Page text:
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Thread: Clip in pedals?

  1. #1
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    Clip in pedals?

    Do most of the Mt. bikers prefer the Clip in pedals compaired to the clips and the regular pedals? I have Clip in's right now and I find that I have to slow down quite a bit around turns with my feet clipped in. Does anyone clip out when going downhill?

  2. #2
    College Boy
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    what are you saying exactly. Clip in pedal? if by that you mean clipless then yes most perfer clipless.

    Do you require to have a cleat attact to a biking shoe then those are known as clipless pedals.

  3. #3
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    Yeah, the terminology of "clipless" pedals is somewhat confusing.

    Toe clips are a nightmare and you should graduate from them ASAP. You're better off with either some form of clipless pedals or learning in flats. You can certainly do either one. I've been riding clipless for a long time but I'm buying some platforms to build some different skills.

  4. #4
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    I have clipless pedals and I feel that they kind of slow me down on turns as I want to put my foot out to have more balance. Being clipped in kindof prevents me from taking my foot out.

    Do you ride downhill with your shoes clipped in?

  5. #5
    College Boy
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    I hate ridding down hills not clipped. I feel a lot more stable on my bike and I can take bumps with out being thown from the bike.

    And why would your foot be out going down hill since general speaking you should be standing up going down hill.

    As for turns again it the same thing it just easier to turn at higher speeds cliped in. For balance it takes just adjusting you upper body. Your foot sticking out is more of a mental thing than anythign else.
    As for falls I unclip and get off them as easily as I would flats. Now toe clips slow me down.

  6. #6
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    Get more practice clipping in and out. That way you will be able to put your foot down and then get back into the pedals. You're just not comfortable riding clipless yet, the nervous feeling on downhills will go away. Unless you're riding really, really technical downhills, there isn't a reason to not be clipped in.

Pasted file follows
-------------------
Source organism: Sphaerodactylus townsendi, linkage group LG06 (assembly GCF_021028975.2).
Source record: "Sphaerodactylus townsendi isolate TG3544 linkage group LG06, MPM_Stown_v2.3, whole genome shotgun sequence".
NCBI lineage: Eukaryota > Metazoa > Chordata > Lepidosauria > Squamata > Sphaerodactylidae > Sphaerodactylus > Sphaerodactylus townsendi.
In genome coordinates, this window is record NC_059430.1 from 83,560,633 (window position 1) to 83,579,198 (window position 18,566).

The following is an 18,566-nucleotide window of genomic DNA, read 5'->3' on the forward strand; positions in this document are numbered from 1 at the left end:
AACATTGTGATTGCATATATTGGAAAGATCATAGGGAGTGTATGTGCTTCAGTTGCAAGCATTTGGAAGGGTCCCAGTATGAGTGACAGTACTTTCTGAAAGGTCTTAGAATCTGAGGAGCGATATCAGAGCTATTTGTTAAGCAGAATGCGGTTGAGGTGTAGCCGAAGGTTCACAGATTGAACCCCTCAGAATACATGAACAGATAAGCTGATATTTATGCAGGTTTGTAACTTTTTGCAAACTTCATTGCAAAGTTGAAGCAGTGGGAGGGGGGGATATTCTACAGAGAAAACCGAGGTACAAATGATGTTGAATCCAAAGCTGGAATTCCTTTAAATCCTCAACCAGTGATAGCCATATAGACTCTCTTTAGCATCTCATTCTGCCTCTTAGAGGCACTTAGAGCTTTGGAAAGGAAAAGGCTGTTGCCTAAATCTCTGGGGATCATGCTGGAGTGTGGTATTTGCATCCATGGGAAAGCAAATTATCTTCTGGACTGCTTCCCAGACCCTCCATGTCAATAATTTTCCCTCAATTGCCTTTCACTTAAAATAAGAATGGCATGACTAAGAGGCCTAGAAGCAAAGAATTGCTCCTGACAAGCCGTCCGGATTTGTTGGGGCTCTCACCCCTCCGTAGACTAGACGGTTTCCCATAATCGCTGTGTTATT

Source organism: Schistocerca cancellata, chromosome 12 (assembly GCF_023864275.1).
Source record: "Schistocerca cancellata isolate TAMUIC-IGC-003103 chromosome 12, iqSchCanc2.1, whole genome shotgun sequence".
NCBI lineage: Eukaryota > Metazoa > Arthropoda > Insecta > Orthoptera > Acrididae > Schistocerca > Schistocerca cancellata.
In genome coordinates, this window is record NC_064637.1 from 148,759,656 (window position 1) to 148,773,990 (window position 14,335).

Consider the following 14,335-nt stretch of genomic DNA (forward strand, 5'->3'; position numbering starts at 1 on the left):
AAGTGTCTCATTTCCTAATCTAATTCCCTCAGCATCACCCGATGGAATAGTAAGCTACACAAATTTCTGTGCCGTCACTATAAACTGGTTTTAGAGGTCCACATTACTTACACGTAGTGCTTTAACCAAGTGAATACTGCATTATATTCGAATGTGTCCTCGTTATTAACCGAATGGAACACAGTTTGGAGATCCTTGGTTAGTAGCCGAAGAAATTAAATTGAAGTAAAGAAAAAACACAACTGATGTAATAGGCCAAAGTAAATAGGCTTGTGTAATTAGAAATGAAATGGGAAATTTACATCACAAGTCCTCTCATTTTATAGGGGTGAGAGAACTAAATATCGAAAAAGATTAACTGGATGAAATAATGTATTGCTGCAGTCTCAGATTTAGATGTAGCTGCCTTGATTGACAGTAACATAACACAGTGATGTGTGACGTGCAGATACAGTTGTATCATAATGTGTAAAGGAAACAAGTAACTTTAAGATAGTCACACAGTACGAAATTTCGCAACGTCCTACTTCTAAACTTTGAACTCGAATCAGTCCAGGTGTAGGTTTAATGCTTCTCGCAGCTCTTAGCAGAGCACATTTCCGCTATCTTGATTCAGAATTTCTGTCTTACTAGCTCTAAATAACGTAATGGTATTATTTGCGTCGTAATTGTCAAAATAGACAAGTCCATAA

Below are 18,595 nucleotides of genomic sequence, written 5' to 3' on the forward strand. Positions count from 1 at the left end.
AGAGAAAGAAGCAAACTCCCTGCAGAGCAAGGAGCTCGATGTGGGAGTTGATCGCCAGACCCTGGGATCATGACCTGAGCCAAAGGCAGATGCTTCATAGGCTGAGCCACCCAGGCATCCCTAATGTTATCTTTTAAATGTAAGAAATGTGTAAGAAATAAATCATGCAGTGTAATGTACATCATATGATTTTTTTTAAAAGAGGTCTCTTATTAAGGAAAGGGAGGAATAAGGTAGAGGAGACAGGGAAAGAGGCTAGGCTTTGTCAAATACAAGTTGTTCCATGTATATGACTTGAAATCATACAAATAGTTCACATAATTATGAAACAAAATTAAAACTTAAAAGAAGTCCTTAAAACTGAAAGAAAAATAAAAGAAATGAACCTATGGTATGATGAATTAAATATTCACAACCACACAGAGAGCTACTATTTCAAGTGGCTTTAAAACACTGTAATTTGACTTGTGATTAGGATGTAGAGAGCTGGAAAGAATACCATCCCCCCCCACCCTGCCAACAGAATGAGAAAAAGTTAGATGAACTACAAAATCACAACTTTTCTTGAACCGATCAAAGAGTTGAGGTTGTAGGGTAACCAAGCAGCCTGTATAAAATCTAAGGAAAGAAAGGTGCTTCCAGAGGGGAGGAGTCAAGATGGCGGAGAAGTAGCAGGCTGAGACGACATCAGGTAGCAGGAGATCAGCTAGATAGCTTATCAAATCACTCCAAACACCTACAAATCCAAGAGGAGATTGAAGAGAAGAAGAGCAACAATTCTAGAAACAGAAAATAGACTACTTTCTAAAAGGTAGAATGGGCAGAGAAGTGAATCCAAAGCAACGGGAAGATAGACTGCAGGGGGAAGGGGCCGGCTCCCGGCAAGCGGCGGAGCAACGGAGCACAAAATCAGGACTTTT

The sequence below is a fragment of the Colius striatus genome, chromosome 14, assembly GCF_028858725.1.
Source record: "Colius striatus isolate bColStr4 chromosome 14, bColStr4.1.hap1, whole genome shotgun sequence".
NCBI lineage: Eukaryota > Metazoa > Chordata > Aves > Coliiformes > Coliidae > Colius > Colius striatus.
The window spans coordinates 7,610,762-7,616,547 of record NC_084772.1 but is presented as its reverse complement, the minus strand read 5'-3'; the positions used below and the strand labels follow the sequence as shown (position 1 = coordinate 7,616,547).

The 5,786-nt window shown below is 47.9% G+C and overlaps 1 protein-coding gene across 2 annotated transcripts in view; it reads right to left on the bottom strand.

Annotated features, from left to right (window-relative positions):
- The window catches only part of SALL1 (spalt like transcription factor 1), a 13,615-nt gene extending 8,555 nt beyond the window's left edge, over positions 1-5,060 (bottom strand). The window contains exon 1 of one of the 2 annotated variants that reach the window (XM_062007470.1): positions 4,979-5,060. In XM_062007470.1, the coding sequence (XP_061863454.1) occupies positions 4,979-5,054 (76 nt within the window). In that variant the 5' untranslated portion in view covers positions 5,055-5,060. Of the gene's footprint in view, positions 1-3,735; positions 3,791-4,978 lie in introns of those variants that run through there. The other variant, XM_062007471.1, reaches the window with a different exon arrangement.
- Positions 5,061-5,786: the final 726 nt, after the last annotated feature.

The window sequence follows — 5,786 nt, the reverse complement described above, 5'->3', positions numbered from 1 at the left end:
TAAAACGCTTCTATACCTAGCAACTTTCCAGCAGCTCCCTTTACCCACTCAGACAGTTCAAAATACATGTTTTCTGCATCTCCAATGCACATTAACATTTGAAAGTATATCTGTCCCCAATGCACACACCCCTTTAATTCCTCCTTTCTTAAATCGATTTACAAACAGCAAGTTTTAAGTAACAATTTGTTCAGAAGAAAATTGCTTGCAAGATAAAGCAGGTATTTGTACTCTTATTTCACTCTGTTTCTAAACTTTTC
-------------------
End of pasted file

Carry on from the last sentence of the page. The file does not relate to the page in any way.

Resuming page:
Riding downhill on clipless pedals without being clipped in is going to be much worse than being clipped in. Most clipless pedals don't have a big enough platform to ride without being clipped in.

    Quote Originally Posted by Bail_Monkey
    I have clipless pedals and I feel that they kind of slow me down on turns as I want to put my foot out to have more balance. Being clipped in kindof prevents me from taking my foot out.

    Do you ride downhill with your shoes clipped in?

  7. #7
    College Boy
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    Quote Originally Posted by Jkuo
    Get more practice clipping in and out. That way you will be able to put your foot down and then get back into the pedals. You're just not comfortable riding clipless yet, the nervous feeling on downhills will go away. Unless you're riding really, really technical downhills, there isn't a reason to not be clipped in.

    Riding downhill on clipless pedals without being clipped in is going to be much worse than being clipped in. Most clipless pedals don't have a big enough platform to ride without being clipped in.
    Jkou right and soon that nevrous going down will be replace by you feeling more comfortable clip in going down hills than if you where not clip in. Hell on technical sections I feel much better clip in than not. It just easier to move the back of the bike around when you can do it with your feet.

    I know this is the case for me. I feel much better clip in doing anthing than I do when I am unclip.

  8. #8
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    I think that clipless pedals can take a fair bit of time to get used to for a mountain biker. I just started riding clipless this season, and have had a few "clipless moments", with some bruises and scrapes to show for it. I can see the advantages to the pedals, I just need to gain the confidence with them. I think you need to give them a chance, and get used to them. You will probably wonder why you ever wanted to clip out on a downhill once you are used to them!

    As for me, I am going to take my own advice.....

  9. #9
    College Boy
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    Quote Originally Posted by DVrider
    I think that clipless pedals can take a fair bit of time to get used to for a mountain biker. I just started riding clipless this season, and have had a few "clipless moments", with some bruises and scrapes to show for it. I can see the advantages to the pedals, I just need to gain the confidence with them. I think you need to give them a chance, and get used to them. You will probably wonder why you ever wanted to clip out on a downhill once you are used to them!